On Monday night, the Phillies selected Georgia high schooler Larry Greene with their first pick – the 39th over all – in the MLB Draft. Greene is a powerful left fielder who hits from the left side of the dish who was ranked the 75th best prospect in the country by Baseball America.
For more info on him, I’ll turn it over to PhuturePhillies.com, who knows more about the Phillies minor league system than any other blogger this side of the Allegheny. (He also has some videos of Greene in action.)
He has the most power of any high school prospect in the draft. At 6-foot-1, 230 pounds, he’s already massive, and can hit a baseball a really long way. Defensively, he’s a LF guy at this point with scouts thinking he might have to move to 1B eventually.
As you know by now, the Phillies generally look for elite tools, normally they go for all around tools packages, especially guys with speed. Greene is the complete opposite, as his value is basically tied to his power. But that power could be really special, like, 40 HR power special. The system lacks legit power prospects, and Greene certainly fits the bill there. The Phillies obviously believe he can play LF, and that he can make contact and make adjustments.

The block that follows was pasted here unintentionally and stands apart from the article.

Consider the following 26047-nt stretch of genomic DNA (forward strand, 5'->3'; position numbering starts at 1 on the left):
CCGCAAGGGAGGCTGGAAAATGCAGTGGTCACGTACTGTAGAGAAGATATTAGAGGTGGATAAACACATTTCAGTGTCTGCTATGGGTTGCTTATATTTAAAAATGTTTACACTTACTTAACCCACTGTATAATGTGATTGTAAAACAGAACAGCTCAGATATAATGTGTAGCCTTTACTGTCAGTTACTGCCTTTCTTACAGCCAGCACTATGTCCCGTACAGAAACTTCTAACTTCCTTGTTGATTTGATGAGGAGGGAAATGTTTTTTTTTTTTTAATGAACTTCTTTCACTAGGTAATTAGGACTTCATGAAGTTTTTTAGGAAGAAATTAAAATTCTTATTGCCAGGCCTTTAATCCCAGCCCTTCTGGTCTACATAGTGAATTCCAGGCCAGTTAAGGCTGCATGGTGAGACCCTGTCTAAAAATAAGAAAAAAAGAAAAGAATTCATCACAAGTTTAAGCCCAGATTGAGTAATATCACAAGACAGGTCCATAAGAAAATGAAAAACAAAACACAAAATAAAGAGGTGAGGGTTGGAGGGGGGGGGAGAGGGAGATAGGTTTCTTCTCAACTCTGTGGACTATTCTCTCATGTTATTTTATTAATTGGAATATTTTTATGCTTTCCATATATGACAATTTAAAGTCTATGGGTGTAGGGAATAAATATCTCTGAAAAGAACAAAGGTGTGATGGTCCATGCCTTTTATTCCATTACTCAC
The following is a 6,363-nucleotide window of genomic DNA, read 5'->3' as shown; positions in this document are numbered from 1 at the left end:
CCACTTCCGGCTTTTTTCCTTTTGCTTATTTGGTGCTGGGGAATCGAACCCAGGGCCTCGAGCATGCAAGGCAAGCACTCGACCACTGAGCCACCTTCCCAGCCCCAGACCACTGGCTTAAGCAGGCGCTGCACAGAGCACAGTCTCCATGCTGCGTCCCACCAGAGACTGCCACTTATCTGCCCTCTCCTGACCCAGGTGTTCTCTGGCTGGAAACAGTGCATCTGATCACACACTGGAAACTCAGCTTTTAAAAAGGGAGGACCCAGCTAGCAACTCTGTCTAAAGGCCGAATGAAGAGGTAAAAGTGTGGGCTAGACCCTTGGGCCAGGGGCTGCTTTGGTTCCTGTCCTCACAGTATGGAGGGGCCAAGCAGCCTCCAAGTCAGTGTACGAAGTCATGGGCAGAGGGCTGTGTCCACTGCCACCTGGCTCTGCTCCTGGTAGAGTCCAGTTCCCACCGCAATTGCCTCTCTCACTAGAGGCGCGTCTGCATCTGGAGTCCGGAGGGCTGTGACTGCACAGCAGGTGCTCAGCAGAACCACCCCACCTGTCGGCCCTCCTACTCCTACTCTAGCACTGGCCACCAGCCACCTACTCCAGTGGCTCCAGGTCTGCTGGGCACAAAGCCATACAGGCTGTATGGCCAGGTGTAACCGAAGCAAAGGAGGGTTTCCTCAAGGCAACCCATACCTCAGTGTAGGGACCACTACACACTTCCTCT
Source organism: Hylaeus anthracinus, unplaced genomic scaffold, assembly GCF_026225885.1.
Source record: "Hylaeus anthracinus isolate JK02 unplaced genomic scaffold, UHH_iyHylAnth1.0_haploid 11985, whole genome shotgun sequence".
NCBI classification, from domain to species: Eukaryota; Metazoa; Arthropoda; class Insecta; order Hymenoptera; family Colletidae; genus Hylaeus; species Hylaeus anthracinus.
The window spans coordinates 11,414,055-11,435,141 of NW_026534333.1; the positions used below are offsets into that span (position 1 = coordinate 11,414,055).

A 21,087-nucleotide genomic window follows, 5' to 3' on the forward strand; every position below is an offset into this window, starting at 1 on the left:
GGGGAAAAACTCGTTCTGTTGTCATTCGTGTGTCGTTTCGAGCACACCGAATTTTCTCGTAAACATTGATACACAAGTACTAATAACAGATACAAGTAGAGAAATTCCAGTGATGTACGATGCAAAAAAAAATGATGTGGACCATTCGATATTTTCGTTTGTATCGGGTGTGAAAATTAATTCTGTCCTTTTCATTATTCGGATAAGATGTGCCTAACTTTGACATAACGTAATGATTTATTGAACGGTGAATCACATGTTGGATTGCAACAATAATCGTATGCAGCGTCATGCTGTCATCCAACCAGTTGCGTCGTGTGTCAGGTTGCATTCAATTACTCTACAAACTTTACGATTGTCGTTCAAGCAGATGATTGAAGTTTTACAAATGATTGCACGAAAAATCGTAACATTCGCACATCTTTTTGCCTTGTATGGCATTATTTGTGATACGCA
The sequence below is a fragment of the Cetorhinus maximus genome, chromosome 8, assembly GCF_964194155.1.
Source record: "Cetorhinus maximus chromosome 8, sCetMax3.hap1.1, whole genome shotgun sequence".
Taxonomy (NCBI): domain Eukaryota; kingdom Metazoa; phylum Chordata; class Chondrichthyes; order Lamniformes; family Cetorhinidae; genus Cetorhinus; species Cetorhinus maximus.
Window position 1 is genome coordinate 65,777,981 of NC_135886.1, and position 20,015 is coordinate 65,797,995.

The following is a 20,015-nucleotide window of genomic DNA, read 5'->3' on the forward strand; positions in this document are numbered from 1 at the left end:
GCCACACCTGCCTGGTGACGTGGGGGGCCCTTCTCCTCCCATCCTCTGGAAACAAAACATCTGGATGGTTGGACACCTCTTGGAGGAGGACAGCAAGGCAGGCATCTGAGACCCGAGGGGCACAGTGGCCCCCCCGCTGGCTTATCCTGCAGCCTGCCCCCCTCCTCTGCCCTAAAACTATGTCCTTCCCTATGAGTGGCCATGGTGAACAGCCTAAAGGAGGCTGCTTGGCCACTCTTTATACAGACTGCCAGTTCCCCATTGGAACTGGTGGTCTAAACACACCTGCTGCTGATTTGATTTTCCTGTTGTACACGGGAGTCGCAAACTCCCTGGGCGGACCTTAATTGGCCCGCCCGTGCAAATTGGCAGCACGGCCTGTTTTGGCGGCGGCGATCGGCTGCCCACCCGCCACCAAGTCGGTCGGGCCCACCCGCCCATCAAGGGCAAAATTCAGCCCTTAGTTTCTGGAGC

At first glance, it seems that Greene is a Ryan Howard-type -- a big, powerful lefty who can hit the long ball but not do too much else. His size limits him defensively, and it is likely that he plies his trade as both a left fielder and first baseman as he moves through the system.
Greene looks the part, and his numbers from this past season certainly back it up: A .562 batting average with 11 doubles, 19 homers and 52 RBIs. It’s high school, so the competition isn't exactly stiff, but it gives you an idea of just how much the kid can swing it.
It’s not a terribly surprising pick for the Phillies, who love the raw, high-ceiling players that can turn into superstars with some seasoning. Their lower ranks are loaded with kids, and the most recent example of this is Domonic Brown, who was the Phillies 20th round pick in the 2006 draft. That one seemed to work out just fine.
The Phillies continue their restocking of the system on Tuesday morning, when they get their turn with the 66th pick in the draft.